Can PCOS lead to cancer?

PCOS increases the risk of some types of cancer.

For instance, some research has shown that risk of cancer of the endometrium (pronounced en-doh-MEE-tree-uhm), the inside lining of the uterus, may be higher for women with polycystic ovary syndrome (PCOS) than it is for women without PCOS.1 Irregular periods, or a lack of periods, can cause the endometrium to build up and become thick. This thickening can lead to endometrial cancer.2,3,4

Data on links between breast cancer, ovarian cancer, and PCOS are limited. While some small studies have suggested that a lack of ovulation, as occurs with PCOS, is linked with an increased risk of breast cancer, other studies have not shown an association.1 While some research has shown more than a doubling of the risk of ovarian cancer in women with PCOS,5 scientists have not confirmed these links in large population studies, and further studies hint that women with PCOS may have a lower risk of ovarian cancer.1,2,6 Therefore, any associations between breast or ovarian cancers and PCOS remain inconclusive.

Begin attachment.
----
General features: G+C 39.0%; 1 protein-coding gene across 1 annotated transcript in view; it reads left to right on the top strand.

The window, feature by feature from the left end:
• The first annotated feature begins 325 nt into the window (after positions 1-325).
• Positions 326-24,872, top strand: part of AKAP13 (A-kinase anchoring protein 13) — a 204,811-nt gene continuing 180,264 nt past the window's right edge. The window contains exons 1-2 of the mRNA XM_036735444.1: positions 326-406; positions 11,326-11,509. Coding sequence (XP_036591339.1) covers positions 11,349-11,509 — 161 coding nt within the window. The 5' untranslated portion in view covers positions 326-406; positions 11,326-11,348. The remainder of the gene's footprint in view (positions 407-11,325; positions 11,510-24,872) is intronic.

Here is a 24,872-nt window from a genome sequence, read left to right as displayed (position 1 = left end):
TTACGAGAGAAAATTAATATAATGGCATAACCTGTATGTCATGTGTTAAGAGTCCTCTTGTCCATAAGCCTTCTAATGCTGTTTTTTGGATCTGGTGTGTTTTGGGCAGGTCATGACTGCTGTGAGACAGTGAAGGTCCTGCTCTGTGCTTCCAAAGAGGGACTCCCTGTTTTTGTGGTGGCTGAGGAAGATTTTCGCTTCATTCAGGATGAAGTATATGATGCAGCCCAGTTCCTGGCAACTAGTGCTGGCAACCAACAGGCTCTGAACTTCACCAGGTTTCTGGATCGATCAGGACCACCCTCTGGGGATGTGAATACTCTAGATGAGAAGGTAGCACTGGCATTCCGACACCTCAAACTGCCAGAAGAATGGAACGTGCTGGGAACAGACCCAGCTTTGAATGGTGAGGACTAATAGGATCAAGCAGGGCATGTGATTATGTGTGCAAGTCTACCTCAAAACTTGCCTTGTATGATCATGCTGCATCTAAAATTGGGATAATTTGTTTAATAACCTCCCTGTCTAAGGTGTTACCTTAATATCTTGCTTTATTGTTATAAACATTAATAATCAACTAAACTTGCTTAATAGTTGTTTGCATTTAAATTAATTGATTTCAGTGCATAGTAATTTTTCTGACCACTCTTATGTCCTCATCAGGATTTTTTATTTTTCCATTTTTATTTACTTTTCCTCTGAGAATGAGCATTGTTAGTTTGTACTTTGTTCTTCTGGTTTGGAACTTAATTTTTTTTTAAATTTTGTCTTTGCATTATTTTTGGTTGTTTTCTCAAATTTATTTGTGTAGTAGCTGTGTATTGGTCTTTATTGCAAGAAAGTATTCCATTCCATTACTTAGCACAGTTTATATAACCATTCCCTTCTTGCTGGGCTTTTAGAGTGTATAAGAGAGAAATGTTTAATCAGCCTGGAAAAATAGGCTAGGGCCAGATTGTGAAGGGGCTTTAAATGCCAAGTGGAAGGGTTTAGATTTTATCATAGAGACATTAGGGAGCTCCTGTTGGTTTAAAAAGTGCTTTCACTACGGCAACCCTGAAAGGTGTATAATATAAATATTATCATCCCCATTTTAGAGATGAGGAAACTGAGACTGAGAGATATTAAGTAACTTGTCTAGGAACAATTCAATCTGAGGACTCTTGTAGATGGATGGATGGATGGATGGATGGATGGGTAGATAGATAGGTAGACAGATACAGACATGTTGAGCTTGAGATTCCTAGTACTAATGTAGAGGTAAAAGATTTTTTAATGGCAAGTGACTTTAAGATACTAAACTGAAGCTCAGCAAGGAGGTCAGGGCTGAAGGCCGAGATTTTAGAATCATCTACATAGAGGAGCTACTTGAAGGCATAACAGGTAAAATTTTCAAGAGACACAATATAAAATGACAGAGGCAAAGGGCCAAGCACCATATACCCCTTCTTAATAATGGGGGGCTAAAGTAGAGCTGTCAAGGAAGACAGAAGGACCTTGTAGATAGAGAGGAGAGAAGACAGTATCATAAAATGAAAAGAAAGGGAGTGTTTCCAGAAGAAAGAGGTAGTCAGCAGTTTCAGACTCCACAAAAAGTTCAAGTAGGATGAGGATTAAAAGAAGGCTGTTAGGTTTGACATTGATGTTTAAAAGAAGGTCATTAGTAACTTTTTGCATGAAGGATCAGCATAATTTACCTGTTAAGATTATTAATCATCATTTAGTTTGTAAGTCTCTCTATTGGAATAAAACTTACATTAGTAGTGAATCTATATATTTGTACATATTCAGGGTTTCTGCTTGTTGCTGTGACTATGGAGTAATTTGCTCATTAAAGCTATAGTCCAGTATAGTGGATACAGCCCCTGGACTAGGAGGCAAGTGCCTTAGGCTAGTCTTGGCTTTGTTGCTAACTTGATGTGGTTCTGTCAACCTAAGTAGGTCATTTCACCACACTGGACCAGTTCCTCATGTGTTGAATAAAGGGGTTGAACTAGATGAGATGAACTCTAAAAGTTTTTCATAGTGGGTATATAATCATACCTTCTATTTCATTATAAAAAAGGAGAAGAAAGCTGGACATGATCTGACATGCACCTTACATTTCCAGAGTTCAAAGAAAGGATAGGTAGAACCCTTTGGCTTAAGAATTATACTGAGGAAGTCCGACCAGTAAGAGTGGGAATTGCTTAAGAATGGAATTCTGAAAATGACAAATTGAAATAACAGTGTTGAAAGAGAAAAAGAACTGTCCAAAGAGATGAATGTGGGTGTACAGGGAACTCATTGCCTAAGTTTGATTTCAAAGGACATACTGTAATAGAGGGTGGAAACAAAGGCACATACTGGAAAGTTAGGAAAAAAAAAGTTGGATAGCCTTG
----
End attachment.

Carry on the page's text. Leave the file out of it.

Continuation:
Learn more about these different types of cancers on the National Cancer Institute website:

Citations

  1. Daniilidis, A., & Dinas, K. (2009). Long term health consequences of polycystic ovarian syndrome: A review analysis. Hippokratia, 13(2), 90–92.
  2. Ehrmann, D. A. (2005). Polycystic ovary syndrome. New England Journal of Medicine, 352(12), 1223–1236.
  3. American Society for Reproductive Medicine. (2014). Patient fact sheet: Polycystic ovary syndrome. Retrieved May 23, 2016, from https://www.asrm.org/FACTSHEET_Polycystic_ovary_syndrome_PCOS/ External Web Site Policy
  4. National Center for Biotechnology Information, National Library of Medicine, PubMed Health. (n.d.). Polycystic ovary syndrome. Retrieved May 23, 2016, from http://www.ncbi.nlm.nih.gov/pubmedhealth/PMH0001408
  5. Schildkraut, J. M., Schwingl, P. J., Bastos, E., Evanoff, A., & Hughes, C. (1996). Epithelial ovarian cancer risk among women with polycystic ovary syndrome. Obstetrics and Gynecology, 88(4 Pt 1), 554–559.
  6. Barry, J. A., Kuczmierczyk, A. R., & Hardiman, P. J. (2011). Anxiety and depression in polycystic ovary syndrome: A systematic review and meta-analysis. Human Reproduction, 26(9), 2442–2451.

Are there disorders or conditions associated with PCOS?

Can it lead to cancer?

Can I still get pregnant?

Does PCOS affect pregnancy?